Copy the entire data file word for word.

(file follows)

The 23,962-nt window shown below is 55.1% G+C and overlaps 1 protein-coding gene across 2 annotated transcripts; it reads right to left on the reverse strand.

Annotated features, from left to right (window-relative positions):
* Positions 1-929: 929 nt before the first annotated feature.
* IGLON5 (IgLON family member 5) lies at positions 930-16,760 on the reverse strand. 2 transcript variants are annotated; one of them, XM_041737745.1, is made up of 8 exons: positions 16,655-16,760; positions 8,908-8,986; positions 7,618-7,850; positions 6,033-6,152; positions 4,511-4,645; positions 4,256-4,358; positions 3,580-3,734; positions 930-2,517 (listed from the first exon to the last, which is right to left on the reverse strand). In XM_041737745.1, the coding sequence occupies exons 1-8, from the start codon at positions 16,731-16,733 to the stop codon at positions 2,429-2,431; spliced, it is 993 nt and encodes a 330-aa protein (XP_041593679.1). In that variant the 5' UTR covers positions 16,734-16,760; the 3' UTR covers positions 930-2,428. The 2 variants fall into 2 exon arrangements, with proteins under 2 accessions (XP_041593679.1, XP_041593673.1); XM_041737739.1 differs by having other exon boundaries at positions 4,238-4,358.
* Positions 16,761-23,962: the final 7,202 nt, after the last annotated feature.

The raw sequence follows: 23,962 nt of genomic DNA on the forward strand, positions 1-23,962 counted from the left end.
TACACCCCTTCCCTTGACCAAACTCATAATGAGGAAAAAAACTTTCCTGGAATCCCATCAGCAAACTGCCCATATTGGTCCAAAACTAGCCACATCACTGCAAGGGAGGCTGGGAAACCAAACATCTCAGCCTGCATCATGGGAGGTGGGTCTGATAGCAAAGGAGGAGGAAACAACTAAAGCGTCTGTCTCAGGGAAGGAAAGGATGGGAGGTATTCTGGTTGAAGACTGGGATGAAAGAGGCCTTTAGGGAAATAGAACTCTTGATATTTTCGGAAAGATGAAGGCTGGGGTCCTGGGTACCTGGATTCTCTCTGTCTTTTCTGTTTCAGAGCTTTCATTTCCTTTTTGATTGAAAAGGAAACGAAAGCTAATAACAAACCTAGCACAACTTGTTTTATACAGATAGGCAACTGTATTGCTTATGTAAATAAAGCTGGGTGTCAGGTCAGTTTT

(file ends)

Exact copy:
The 23,962-nt window shown below is 55.1% G+C and overlaps 1 protein-coding gene across 2 annotated transcripts; it reads right to left on the reverse strand.

Annotated features, from left to right (window-relative positions):
* Positions 1-929: 929 nt before the first annotated feature.
* IGLON5 (IgLON family member 5) lies at positions 930-16,760 on the reverse strand. 2 transcript variants are annotated; one of them, XM_041737745.1, is made up of 8 exons: positions 16,655-16,760; positions 8,908-8,986; positions 7,618-7,850; positions 6,033-6,152; positions 4,511-4,645; positions 4,256-4,358; positions 3,580-3,734; positions 930-2,517 (listed from the first exon to the last, which is right to left on the reverse strand). In XM_041737745.1, the coding sequence occupies exons 1-8, from the start codon at positions 16,731-16,733 to the stop codon at positions 2,429-2,431; spliced, it is 993 nt and encodes a 330-aa protein (XP_041593679.1). In that variant the 5' UTR covers positions 16,734-16,760; the 3' UTR covers positions 930-2,428. The 2 variants fall into 2 exon arrangements, with proteins under 2 accessions (XP_041593679.1, XP_041593673.1); XM_041737739.1 differs by having other exon boundaries at positions 4,238-4,358.
* Positions 16,761-23,962: the final 7,202 nt, after the last annotated feature.

The raw sequence follows: 23,962 nt of genomic DNA on the forward strand, positions 1-23,962 counted from the left end.
TACACCCCTTCCCTTGACCAAACTCATAATGAGGAAAAAAACTTTCCTGGAATCCCATCAGCAAACTGCCCATATTGGTCCAAAACTAGCCACATCACTGCAAGGGAGGCTGGGAAACCAAACATCTCAGCCTGCATCATGGGAGGTGGGTCTGATAGCAAAGGAGGAGGAAACAACTAAAGCGTCTGTCTCAGGGAAGGAAAGGATGGGAGGTATTCTGGTTGAAGACTGGGATGAAAGAGGCCTTTAGGGAAATAGAACTCTTGATATTTTCGGAAAGATGAAGGCTGGGGTCCTGGGTACCTGGATTCTCTCTGTCTTTTCTGTTTCAGAGCTTTCATTTCCTTTTTGATTGAAAAGGAAACGAAAGCTAATAACAAACCTAGCACAACTTGTTTTATACAGATAGGCAACTGTATTGCTTATGTAAATAAAGCTGGGTGTCAGGTCAGTTTT